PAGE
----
Yamawaki H, Pan S, Lee RT, Berk BC. 2005. Fluid shear stress inhibits vascular inflammation by decreasing thioredoxin-interacting protein in endothelial cells. The Journal of clinical investigation. 115(3):733-8. Pubmed: 15696199


Regions in the vasculature that are exposed to steady laminar blood flow are protected from atherosclerosis as compared with regions where flow is disturbed. We found that flow decreased TNF-mediated VCAM1 expression by inhibiting JNK and p38. JNK inhibition correlated with inhibition of apoptosis signal-regulating kinase 1 (ASK1), a JNK and p38 activator. Thioredoxin-interacting protein (TXNIP) is a stress-responsive protein that inhibits thioredoxin (TRX) activity. Since thioredoxin inhibits ASK1, we hypothesized that changes in TXNIP-TRX-ASK1 interactions mediate the antiinflammatory effects of flow. To explore this, we used perfused vessels and cultured ECs. Exposure of rabbit aortae or ECs to normal flow (12 dyn/cm2, 24 hours) was associated with decreased TXNIP expression and increased TRX activity compared with exposure to low flow (0.4 dyn/cm2). Normal flow inhibited TNF activation of JNK/p38 and VCAM1 expression. In cultured ECs, reduction of TXNIP expression by small interfering RNA increased TRX binding to ASK1 and inhibited TNF activation of JNK/p38 and VCAM1 expression. Conversely, overexpression of TXNIP stimulated JNK and p38. In aortae from TXNIP-deficient mice, TNF-induced VCAM1 expression was inhibited. The data suggest that TXNIP and TRX are key components of biomechanical signal transduction and establish them as potentially novel regulators of TNF signaling and inflammation in ECs.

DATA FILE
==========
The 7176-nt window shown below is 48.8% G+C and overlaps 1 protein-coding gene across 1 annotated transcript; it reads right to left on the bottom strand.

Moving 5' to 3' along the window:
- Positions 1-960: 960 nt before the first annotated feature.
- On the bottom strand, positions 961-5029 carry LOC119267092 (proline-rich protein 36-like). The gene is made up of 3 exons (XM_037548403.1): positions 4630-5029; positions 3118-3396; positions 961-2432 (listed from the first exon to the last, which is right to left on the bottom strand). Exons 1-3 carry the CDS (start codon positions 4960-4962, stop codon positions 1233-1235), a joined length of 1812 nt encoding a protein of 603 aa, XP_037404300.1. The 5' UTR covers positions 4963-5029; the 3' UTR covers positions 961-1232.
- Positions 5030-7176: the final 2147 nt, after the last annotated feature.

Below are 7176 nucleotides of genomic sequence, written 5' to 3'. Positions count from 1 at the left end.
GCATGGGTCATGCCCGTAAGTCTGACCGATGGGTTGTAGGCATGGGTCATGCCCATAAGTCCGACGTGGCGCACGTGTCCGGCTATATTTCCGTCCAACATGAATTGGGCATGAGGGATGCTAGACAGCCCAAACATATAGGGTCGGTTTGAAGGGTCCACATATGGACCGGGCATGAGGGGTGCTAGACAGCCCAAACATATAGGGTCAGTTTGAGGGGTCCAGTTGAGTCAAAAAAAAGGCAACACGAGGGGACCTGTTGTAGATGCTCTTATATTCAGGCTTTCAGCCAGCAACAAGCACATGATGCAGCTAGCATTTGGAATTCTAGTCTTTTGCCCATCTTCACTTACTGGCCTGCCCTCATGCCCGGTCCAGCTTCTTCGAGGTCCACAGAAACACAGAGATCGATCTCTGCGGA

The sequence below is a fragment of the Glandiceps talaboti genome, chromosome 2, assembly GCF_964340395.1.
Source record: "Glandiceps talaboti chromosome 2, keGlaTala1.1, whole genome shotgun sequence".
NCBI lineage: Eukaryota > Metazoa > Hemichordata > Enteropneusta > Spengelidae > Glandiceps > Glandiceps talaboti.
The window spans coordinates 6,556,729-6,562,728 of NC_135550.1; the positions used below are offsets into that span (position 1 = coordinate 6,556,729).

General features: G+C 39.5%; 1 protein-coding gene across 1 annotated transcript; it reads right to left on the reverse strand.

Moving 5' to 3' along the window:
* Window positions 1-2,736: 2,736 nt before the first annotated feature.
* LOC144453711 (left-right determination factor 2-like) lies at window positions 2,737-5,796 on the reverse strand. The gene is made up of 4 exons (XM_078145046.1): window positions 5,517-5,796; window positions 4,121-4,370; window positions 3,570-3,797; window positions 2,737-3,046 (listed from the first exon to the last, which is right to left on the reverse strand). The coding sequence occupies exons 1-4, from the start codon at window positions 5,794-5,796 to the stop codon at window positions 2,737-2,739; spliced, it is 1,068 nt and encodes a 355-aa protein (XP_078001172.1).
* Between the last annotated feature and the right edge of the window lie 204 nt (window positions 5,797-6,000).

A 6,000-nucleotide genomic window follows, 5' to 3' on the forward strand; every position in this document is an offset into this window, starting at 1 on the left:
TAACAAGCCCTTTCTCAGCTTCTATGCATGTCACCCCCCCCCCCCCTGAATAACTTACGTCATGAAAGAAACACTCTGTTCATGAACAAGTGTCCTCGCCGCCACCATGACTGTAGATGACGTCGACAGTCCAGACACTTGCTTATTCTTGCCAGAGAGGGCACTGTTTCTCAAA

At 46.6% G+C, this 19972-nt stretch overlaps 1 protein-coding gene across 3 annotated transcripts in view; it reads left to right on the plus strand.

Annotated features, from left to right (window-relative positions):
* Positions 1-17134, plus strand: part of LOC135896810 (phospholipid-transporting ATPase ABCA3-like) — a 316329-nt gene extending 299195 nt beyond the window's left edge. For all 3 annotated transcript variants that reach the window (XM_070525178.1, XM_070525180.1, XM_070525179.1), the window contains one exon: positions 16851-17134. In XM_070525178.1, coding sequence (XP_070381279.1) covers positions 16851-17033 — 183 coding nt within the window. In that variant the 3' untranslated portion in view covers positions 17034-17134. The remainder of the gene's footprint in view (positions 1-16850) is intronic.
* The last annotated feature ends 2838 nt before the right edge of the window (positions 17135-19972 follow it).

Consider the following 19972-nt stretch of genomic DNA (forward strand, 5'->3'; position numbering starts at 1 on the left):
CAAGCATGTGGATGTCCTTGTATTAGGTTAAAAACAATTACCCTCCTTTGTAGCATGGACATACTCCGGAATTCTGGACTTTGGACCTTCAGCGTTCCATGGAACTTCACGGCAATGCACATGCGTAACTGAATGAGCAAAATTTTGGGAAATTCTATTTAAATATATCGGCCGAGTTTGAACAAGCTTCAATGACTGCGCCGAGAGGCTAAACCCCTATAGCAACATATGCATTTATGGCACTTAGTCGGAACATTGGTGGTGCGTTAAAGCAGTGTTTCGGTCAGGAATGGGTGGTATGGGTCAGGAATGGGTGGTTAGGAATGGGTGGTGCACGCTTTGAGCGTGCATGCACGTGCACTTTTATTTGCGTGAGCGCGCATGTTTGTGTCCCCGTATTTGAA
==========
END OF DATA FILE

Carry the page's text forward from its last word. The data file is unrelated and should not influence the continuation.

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Rich Lee seeks to understand heart failure and metabolic diseases that accompany human aging, and translate that understanding into therapies. Lee is an active clinician, regularly treating patients at Brigham and Women’s Hospital.

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